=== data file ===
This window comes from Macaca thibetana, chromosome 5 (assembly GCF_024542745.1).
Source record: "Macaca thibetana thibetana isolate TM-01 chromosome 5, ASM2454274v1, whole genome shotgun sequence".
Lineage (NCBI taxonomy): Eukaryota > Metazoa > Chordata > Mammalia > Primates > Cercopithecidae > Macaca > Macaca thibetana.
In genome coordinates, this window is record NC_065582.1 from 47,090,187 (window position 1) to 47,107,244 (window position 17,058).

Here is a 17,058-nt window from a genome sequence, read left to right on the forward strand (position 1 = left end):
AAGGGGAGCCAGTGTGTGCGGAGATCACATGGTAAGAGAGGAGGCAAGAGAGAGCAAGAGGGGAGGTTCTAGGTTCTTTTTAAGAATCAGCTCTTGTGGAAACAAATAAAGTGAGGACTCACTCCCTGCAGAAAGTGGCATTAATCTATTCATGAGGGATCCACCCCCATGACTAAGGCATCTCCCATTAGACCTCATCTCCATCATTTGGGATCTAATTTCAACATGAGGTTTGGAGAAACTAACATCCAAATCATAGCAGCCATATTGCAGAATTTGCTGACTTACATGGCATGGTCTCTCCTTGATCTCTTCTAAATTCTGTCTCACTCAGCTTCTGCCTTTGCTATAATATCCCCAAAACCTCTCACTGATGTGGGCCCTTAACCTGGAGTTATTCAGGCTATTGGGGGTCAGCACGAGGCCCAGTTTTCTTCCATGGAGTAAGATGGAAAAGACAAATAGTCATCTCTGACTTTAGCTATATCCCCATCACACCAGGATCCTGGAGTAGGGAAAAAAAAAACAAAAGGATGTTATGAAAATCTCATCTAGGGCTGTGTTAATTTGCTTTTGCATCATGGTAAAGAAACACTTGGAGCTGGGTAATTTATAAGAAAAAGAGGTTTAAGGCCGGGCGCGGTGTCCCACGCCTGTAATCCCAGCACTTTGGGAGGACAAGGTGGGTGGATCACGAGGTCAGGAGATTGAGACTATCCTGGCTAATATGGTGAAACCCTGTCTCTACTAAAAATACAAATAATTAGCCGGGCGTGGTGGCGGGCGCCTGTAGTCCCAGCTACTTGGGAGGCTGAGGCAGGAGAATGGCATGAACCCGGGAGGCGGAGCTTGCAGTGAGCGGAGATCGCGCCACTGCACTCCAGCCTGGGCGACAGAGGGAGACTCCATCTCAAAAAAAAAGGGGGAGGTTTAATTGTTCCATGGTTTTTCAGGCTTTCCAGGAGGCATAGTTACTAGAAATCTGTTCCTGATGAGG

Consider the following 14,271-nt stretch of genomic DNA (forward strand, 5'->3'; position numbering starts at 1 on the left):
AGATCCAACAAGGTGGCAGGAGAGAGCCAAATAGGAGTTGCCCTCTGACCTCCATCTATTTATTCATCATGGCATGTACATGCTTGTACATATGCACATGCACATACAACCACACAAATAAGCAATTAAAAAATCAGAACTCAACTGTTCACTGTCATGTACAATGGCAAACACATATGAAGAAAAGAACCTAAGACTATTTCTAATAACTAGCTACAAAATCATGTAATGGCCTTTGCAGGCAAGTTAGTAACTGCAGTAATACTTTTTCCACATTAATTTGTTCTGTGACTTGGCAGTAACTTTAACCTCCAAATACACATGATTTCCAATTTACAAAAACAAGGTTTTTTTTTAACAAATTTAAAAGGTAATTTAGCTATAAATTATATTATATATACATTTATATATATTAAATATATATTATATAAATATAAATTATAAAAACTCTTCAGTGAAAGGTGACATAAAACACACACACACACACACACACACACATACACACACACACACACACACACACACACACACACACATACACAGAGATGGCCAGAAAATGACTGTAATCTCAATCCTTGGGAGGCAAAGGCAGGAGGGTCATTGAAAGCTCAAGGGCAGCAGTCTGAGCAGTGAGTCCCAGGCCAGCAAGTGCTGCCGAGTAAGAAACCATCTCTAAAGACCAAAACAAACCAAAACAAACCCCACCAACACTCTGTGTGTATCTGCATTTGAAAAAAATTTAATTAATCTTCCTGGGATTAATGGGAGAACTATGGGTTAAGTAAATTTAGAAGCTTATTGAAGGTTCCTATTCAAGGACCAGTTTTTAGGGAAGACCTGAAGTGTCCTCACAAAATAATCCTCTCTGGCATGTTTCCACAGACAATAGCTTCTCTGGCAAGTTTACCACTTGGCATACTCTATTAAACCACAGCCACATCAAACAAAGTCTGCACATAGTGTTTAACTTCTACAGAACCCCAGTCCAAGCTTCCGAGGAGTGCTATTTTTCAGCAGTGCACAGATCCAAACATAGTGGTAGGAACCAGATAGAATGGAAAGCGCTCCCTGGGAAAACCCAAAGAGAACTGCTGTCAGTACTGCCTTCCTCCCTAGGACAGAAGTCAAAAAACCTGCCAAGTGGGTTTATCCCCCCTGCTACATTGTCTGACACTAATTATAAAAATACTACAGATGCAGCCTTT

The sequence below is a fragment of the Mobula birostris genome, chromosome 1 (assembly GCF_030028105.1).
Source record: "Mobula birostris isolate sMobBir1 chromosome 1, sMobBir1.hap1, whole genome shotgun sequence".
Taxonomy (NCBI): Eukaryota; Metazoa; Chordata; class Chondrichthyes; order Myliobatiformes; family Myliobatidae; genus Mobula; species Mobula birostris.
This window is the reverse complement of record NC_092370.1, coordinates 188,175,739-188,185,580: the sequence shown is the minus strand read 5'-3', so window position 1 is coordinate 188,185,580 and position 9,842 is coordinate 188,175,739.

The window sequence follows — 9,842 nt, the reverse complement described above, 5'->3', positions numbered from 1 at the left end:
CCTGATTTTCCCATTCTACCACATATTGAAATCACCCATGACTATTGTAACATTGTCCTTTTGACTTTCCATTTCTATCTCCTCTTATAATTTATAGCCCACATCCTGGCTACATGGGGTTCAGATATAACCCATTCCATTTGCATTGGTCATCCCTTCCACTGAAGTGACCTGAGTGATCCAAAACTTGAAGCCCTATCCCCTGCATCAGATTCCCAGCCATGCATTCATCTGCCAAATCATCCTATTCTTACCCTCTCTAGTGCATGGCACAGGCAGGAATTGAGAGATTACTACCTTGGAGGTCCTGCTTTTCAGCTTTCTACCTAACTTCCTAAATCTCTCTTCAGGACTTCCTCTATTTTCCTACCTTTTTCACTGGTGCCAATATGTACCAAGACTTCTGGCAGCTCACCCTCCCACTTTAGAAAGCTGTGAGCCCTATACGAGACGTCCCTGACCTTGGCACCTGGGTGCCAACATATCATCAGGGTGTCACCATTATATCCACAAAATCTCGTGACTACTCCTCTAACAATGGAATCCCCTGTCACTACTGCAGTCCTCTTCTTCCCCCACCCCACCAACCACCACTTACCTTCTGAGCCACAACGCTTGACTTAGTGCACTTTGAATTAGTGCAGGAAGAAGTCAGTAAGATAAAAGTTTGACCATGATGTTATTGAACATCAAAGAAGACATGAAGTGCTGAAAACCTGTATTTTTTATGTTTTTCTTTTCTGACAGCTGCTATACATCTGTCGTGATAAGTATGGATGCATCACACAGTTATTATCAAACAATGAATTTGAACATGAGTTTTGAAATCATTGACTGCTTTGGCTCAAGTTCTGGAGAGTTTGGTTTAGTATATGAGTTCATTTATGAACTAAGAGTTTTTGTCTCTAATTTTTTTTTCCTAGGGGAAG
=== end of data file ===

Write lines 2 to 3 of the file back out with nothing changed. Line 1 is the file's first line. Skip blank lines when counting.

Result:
Source record: "Macaca thibetana thibetana isolate TM-01 chromosome 5, ASM2454274v1, whole genome shotgun sequence".
Lineage (NCBI taxonomy): Eukaryota > Metazoa > Chordata > Mammalia > Primates > Cercopithecidae > Macaca > Macaca thibetana.